The Dr. King Memorial and The Burial of a Movement
Jared A. Ball
Dr. King and the liberation movement he represents will again suffer a brutal blow this week when all are permanently entombed under the violent euphemism of “memorial.” The dedication of this $120 million stone sculpture is to be a national tribute to a man whose entire body of work was designed to destroy the very structure that now claims to honor him. It is no honor. It is a burial. The very entities against which the movement that produced King have struggled for centuries have now attached themselves to him as if to claim victory over, rather than along with, that man and that movement. This memorial should be seen as the hostile, disingenuous aggression against Dr. King that it is and should continue to be a reminder of the absolute absence of sincere change in this society.
Deborah Atwater and Sandra Herndon have written about the meaning of memorials and museums saying, in part, that they serve the “nation-state” by communicating an “official culture” whose job, “through sponsorship,” is to “retain loyalty” and the “virtue of unity.” Atwater and Herndon describe memorials as helping the state develop a “ collective American public memory” and a “shared sense of the past.” Museums and memorials become “the spaces in which that [public] memory is interpreted.” Perhaps most importantly is that memorials are said to also “give meaning to the present.” But given the vicious re-imaging King suffered before his assassination, the vitriol he withstood from a nation determined to resist the change he represented, and given the post-assassination routine destruction of his advancing radical politics, it is simply not hard to determine just what this memorial intends to convey or the present meaning it intends to define.
The collective which has formed to create the memorial seems to be a marriage of the exact forces King spoke most aggressively against; White liberals, corporations and the Black petite-bourgeoisie. The “leadership” team consists of Andrew Young and two current and former executives from General Motors. Their support leadership group consists of people like, Russell Simmons, J.C. Watts and Earl Graves, but of course Tommy Hilfiger, football team owner Daniel Snyder and NBA commissioner David Stern. But better still is the “major contributor” list which consists of such leaders in the march toward peace and equality like defense contractor Boeing and the media empire Viacom. Certainly Disney and Coca-Cola have, when not producing drawn racism or supporting the assassination of laborers, been among the brightest beacons of freedom. Of course, there are others like JP Morgan, Murdoch’s Direct TV, Exxon, Target and Wal Mart – other bastions of workers’ rights and liberty. All have come together to assure that King be forever separated from himself; from his anti-capitalist, anti-imperialist and anti-patient work for a genuine revolution.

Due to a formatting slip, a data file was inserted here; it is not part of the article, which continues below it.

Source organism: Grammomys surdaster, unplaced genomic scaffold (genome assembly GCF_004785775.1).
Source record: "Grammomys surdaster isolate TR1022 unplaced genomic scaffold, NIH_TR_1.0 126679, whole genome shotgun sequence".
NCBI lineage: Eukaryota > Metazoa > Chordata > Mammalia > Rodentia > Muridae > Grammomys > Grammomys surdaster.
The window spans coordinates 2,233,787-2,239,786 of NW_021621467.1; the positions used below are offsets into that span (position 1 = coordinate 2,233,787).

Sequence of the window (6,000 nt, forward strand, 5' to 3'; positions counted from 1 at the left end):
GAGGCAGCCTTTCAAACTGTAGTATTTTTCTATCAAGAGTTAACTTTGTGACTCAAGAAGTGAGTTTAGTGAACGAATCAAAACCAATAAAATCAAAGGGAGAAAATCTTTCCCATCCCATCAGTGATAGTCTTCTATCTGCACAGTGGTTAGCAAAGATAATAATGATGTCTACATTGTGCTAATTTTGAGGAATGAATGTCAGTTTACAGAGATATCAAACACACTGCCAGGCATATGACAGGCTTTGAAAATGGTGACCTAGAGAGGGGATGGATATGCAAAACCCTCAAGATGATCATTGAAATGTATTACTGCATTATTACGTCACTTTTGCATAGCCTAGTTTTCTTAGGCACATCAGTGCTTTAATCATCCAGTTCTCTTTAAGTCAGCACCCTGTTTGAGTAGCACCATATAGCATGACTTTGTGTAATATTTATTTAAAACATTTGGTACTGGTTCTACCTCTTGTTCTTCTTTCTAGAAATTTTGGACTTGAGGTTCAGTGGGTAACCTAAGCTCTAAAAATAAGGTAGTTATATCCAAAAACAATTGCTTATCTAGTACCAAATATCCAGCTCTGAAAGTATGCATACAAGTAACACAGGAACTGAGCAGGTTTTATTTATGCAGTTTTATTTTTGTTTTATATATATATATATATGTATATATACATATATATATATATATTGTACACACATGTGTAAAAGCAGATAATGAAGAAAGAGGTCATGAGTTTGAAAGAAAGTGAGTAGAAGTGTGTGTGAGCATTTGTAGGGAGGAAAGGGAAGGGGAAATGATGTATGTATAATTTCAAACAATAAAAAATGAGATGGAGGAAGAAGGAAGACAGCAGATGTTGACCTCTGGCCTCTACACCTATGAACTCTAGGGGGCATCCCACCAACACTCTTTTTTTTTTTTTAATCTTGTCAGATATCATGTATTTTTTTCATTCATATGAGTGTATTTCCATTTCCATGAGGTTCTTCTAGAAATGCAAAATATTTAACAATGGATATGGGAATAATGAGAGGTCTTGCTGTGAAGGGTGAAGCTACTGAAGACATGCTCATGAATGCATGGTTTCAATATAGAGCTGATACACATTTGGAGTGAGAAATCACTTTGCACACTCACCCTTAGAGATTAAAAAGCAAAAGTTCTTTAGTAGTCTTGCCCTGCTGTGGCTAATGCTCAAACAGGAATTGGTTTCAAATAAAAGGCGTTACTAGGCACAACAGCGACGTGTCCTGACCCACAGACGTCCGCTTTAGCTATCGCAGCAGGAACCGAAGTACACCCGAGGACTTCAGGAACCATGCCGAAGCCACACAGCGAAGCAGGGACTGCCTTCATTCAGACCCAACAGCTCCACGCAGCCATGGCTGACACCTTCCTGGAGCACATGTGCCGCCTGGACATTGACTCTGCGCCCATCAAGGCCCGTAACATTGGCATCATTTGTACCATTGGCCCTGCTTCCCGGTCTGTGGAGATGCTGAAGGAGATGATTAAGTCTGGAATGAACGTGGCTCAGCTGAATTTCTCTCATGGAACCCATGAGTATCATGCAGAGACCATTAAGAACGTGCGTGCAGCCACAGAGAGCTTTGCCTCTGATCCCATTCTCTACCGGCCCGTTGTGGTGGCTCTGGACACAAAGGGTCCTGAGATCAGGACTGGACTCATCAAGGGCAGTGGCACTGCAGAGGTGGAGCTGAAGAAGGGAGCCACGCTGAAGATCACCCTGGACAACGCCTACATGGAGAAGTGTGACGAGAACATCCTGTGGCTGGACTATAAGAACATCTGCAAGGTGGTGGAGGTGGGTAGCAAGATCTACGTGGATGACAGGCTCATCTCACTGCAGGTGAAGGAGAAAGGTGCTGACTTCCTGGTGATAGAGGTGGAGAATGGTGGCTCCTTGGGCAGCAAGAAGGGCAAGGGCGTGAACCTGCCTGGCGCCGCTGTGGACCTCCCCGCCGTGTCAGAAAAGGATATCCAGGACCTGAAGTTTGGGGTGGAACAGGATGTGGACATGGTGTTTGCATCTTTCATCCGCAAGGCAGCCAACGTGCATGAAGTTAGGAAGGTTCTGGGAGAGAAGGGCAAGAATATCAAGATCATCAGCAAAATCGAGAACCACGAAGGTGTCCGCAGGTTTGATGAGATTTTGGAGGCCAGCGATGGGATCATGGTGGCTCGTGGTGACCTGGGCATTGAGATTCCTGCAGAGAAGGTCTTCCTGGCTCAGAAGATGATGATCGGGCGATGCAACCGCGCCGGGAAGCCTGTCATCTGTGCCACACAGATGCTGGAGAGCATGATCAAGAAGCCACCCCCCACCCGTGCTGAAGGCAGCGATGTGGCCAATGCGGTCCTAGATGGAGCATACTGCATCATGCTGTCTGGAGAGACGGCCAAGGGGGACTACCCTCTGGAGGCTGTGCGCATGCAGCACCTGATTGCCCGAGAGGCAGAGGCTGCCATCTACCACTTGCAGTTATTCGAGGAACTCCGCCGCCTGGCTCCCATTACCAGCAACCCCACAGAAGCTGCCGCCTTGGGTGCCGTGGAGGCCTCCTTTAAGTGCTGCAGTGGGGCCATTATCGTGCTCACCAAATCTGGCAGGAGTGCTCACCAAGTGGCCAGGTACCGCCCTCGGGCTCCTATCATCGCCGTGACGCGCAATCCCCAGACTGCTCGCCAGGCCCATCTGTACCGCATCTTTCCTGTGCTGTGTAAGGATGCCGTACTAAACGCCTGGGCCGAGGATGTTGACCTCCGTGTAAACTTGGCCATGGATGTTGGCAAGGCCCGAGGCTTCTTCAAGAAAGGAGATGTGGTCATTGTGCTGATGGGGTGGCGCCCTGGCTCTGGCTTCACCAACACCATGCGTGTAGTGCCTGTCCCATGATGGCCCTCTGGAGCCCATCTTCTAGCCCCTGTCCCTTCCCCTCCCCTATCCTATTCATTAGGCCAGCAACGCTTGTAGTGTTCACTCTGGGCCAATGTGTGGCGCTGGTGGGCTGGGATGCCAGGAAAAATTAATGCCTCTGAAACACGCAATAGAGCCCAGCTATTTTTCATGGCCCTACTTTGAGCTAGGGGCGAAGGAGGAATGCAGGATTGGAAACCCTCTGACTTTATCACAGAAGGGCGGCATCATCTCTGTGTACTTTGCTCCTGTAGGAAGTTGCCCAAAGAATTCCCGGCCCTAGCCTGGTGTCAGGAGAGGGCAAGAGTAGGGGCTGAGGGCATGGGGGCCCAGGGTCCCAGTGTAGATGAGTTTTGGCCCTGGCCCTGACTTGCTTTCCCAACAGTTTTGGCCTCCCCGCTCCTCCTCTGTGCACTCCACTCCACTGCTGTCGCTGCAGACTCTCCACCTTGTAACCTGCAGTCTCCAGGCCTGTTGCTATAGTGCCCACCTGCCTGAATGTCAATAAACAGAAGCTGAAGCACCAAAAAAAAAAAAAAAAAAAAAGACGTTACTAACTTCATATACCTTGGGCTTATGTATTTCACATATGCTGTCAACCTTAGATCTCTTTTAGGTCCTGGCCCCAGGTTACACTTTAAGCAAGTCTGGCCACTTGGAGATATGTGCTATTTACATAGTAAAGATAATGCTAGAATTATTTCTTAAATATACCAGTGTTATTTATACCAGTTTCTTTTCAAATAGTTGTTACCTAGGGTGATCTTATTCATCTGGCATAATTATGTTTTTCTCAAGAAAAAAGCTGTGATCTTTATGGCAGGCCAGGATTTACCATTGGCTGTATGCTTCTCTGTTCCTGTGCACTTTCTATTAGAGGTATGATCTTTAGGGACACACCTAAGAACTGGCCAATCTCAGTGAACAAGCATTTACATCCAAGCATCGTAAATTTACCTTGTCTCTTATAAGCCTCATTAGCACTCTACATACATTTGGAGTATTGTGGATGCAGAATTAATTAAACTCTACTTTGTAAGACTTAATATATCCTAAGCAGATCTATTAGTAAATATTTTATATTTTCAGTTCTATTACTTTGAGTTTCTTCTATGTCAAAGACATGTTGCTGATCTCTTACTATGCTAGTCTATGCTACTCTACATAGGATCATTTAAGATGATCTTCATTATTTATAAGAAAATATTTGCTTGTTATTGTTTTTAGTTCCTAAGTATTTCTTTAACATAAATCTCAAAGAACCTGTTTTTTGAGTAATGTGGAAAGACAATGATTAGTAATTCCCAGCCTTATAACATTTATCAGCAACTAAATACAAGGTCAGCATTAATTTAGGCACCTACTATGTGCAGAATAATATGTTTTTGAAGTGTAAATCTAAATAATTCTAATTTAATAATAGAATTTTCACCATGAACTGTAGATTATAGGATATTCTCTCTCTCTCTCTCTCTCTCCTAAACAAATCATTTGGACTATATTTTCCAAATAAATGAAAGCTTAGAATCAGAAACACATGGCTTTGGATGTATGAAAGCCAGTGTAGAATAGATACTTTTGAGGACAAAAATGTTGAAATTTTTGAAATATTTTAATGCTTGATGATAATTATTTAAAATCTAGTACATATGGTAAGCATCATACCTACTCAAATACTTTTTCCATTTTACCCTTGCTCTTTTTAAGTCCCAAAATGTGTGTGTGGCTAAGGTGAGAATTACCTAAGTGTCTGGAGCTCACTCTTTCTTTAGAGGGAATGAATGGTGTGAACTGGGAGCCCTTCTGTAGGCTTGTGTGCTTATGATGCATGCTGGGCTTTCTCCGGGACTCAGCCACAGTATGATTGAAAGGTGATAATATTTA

It is fitting that this memorial is placed so as to sit “along the axis of the Jefferson and Lincoln memorials” permanently fixed between two of this nation’s greatest representatives of enslavement and anti-Blackness. It is fitting that this memorial is being established by the very segments of this society King worked strongest against and to which he offered his most biting criticism. And it is fitting that this memorial be established at a time when King’s words and deeds are least known or followed, while a Black president presides over the falling conditions of Black Americans and the falling bombs over African homes. And it is fitting that the dedication of the memorial will come 48 years after his most famous speech and 44 years after he would call his dream a “nightmare.”
For when we see the dedication ceremony and as we look upon the sculpture itself what we will see is not a true dedication to a great man, instead we will be witnessing the funeral and headstone of a movement.